Thursday January 21, 2016
The school board held a previously warned meeting Monday, January 18, and amended a budget that they had set and approved the previous week. The board revisited the budget in an effort to stay abreast of the state’s last minute changes to education funding precipitated by the edict of a still evolving Act 46. Board members reviewed and approved the newly revised figures and finalized ballot language for the March vote.
Developing a budget that simultaneously meets student needs and comes in at a tax rate the community can support is a challenge every year, but this year the district also had to consider spending caps set by Act 46. The Act 46 cost containment measure enacted by the legislature initially set the maximum cost per equalized pupil for South Burlington School District at $15,174.39. While the district’s initially approved and final amended budgets were both under the threshold, and avoid a monetary penalty, arriving at a solid figure was not easy.
On Friday afternoon January 15, school districts across the state were notified that the formula for calculating the allowable growth threshold was being revised. Instead of being based on the full FY16 spending per pupil, it is now based on the FY16 spending per pupil minus allowable exclusions (such as debt service payments). This lowered the cap for South Burlington to $15,051.93. The district was able to increase the tuition estimate by $28,292 and increased the state aid for transportion number by $70,000. By doing this the district arrived at the spending per pupil of $15,051.93, which is at the capped rate.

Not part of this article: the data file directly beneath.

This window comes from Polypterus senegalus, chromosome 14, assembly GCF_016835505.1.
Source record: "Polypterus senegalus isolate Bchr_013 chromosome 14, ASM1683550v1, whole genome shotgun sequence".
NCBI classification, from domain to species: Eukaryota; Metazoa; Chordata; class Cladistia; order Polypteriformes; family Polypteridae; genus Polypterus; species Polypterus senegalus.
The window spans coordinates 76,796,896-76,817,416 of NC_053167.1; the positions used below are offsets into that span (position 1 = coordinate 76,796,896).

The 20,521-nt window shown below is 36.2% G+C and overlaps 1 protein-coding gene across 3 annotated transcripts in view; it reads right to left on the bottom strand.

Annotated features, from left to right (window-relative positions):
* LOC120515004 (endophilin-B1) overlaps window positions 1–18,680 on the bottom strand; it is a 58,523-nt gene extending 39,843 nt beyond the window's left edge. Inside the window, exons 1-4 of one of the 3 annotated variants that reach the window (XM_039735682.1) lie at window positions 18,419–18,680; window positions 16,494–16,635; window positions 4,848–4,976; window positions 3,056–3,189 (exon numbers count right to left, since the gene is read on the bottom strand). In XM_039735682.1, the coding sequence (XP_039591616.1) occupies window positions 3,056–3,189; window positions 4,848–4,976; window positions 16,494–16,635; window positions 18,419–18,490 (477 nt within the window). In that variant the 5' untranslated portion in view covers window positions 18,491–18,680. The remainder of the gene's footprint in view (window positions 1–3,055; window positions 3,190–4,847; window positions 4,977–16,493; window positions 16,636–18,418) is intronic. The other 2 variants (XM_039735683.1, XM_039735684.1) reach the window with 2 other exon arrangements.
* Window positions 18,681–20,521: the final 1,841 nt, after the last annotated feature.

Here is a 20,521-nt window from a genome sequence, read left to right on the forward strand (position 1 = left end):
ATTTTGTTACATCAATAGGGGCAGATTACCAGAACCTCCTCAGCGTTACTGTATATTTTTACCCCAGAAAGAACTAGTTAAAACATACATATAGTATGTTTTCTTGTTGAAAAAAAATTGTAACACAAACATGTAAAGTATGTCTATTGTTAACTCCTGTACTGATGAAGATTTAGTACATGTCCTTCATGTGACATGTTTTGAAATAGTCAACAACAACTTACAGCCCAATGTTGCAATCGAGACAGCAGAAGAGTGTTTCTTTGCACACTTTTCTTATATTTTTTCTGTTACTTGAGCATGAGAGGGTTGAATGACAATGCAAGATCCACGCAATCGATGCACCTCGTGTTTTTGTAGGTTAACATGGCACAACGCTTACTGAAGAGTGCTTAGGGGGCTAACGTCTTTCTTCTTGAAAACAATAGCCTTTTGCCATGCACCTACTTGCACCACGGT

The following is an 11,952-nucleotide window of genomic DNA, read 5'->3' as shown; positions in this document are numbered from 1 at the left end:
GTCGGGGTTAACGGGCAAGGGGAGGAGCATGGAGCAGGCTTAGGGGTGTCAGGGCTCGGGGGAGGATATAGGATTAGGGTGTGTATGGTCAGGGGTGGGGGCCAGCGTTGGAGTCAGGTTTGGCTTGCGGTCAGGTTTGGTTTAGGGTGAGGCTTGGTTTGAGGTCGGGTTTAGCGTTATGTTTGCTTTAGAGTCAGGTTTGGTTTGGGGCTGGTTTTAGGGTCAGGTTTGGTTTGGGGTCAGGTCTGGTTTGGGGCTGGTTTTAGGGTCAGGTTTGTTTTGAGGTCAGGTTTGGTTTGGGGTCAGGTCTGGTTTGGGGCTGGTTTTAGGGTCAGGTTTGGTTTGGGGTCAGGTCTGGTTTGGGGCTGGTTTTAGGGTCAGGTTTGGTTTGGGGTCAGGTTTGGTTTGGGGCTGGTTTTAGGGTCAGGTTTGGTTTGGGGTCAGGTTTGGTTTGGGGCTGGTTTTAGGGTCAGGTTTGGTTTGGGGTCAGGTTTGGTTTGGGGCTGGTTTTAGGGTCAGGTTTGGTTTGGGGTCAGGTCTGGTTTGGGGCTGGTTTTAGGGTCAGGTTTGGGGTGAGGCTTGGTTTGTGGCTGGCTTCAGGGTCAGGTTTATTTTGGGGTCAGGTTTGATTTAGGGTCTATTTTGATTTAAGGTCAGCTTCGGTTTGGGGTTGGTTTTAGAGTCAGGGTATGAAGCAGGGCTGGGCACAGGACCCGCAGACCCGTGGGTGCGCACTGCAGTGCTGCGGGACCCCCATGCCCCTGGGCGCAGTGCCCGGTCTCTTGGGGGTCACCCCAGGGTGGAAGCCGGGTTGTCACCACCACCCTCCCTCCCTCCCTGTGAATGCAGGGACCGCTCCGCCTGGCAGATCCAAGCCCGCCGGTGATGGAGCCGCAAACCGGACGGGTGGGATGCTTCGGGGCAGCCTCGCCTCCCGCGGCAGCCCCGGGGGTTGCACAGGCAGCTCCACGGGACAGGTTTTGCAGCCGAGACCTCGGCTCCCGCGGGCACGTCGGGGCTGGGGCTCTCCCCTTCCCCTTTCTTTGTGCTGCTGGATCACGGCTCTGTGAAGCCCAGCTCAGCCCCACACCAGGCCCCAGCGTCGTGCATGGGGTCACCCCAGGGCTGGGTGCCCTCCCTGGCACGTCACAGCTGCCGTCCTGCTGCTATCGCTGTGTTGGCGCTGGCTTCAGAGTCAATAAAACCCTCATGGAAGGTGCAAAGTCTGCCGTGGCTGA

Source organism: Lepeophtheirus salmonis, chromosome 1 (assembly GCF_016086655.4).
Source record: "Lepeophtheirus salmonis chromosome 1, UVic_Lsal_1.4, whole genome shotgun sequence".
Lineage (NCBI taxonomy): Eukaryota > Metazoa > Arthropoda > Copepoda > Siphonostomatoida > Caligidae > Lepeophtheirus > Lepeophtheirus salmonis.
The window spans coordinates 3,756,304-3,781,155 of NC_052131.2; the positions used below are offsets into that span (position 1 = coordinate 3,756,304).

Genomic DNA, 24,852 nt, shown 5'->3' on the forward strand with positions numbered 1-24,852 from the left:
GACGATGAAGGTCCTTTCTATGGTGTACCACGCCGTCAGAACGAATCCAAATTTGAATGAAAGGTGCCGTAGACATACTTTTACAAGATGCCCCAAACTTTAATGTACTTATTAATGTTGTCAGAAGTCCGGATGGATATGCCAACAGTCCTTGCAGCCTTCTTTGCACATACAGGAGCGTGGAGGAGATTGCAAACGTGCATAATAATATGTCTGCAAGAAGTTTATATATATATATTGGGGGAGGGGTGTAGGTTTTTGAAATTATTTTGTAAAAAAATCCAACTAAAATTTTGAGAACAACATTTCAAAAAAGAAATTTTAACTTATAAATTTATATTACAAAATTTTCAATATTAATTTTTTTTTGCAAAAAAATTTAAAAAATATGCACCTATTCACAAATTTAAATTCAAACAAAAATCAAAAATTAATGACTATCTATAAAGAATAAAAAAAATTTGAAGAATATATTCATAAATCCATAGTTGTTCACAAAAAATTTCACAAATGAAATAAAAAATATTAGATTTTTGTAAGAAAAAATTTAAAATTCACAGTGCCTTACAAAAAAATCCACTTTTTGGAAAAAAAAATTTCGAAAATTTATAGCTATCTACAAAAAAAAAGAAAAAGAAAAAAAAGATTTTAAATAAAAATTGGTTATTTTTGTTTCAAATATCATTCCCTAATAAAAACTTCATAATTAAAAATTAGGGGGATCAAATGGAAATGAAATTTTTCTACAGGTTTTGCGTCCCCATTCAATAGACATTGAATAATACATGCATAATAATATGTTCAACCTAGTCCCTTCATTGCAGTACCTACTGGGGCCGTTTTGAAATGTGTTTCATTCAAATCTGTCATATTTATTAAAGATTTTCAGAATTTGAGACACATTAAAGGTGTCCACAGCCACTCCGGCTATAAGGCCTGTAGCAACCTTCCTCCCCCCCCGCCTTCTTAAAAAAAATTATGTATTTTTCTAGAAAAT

On Wednesday, January 13, the school board unanimously approved their initial FY 2017 budget, which in its amended version, will be presented to the voters in March, along with two additional ballot items: establishment of a capital reserve fund ($300,000) to allot money to be used in future years to avoid cost fluctuations and Act 46 threshold implications, and a $2.5 million bond to address significant identified needs.